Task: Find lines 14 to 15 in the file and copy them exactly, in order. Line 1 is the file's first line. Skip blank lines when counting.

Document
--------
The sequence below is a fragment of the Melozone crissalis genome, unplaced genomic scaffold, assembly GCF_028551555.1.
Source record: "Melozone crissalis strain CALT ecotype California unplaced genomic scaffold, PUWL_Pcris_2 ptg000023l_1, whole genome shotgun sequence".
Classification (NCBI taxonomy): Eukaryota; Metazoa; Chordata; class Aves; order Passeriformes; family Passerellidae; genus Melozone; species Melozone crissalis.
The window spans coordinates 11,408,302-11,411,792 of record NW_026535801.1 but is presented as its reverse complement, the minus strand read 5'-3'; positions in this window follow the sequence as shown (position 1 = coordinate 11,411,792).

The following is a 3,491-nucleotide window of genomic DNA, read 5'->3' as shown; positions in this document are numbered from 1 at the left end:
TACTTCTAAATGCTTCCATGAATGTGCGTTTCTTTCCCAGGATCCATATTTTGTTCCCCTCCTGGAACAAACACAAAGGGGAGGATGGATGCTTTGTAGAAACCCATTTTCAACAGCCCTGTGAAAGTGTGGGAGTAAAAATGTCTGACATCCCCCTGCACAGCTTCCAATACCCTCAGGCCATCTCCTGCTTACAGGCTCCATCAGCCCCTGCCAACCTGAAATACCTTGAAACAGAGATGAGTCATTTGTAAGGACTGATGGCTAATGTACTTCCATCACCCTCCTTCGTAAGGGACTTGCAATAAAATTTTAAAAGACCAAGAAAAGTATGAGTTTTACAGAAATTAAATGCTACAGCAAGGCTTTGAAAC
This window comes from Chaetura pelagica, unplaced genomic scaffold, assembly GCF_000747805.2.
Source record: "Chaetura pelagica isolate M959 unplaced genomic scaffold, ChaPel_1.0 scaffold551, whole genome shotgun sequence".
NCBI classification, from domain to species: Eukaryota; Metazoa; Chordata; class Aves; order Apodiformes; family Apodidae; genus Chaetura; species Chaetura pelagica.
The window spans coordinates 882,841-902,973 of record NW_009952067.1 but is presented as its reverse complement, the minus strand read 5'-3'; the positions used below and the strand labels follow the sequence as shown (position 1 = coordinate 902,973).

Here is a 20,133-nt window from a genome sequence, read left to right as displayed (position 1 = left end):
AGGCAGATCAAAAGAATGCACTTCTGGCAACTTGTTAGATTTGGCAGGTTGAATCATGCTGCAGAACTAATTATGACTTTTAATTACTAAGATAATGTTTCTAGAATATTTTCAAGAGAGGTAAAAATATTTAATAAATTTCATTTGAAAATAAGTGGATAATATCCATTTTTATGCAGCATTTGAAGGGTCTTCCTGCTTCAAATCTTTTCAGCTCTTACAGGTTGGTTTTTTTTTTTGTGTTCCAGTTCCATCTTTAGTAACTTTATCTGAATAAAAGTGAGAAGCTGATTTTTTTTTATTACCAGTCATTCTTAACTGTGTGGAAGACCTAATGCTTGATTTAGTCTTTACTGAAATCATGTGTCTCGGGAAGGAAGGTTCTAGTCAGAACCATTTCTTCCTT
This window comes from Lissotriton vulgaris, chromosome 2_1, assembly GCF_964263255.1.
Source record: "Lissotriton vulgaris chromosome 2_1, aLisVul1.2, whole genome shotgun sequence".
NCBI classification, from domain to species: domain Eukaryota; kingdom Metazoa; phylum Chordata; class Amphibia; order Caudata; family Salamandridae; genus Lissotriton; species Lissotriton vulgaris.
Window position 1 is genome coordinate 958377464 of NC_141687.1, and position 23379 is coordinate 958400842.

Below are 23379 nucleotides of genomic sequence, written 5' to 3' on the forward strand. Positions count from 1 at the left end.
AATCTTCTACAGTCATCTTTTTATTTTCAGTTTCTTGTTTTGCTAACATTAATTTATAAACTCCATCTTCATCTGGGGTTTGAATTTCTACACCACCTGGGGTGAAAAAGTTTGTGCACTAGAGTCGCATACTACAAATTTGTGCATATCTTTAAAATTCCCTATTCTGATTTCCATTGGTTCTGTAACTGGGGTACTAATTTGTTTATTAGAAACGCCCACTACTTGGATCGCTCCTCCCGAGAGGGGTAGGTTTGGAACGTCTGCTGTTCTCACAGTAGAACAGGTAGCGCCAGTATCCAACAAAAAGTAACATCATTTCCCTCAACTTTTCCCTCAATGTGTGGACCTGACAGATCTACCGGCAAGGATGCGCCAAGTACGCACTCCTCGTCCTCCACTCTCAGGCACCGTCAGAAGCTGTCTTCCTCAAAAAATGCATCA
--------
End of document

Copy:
Source record: "Lissotriton vulgaris chromosome 2_1, aLisVul1.2, whole genome shotgun sequence".
NCBI classification, from domain to species: domain Eukaryota; kingdom Metazoa; phylum Chordata; class Amphibia; order Caudata; family Salamandridae; genus Lissotriton; species Lissotriton vulgaris.